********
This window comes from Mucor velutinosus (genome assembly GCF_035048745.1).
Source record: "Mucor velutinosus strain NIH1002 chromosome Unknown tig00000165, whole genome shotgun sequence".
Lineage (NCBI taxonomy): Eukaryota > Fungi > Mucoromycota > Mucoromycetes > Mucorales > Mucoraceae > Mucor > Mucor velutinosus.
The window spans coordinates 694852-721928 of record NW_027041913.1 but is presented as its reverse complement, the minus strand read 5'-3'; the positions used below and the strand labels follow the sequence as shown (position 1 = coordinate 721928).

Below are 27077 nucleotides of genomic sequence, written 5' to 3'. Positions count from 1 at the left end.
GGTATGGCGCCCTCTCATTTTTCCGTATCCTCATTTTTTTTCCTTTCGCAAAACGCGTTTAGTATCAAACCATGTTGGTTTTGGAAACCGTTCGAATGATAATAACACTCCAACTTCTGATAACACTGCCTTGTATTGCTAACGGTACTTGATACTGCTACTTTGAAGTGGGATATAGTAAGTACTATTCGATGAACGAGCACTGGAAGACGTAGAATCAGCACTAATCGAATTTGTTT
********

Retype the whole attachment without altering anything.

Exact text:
This window comes from Mucor velutinosus (genome assembly GCF_035048745.1).
Source record: "Mucor velutinosus strain NIH1002 chromosome Unknown tig00000165, whole genome shotgun sequence".
Lineage (NCBI taxonomy): Eukaryota > Fungi > Mucoromycota > Mucoromycetes > Mucorales > Mucoraceae > Mucor > Mucor velutinosus.
The window spans coordinates 694852-721928 of record NW_027041913.1 but is presented as its reverse complement, the minus strand read 5'-3'; the positions used below and the strand labels follow the sequence as shown (position 1 = coordinate 721928).

Below are 27077 nucleotides of genomic sequence, written 5' to 3'. Positions count from 1 at the left end.
GGTATGGCGCCCTCTCATTTTTCCGTATCCTCATTTTTTTTCCTTTCGCAAAACGCGTTTAGTATCAAACCATGTTGGTTTTGGAAACCGTTCGAATGATAATAACACTCCAACTTCTGATAACACTGCCTTGTATTGCTAACGGTACTTGATACTGCTACTTTGAAGTGGGATATAGTAAGTACTATTCGATGAACGAGCACTGGAAGACGTAGAATCAGCACTAATCGAATTTGTTT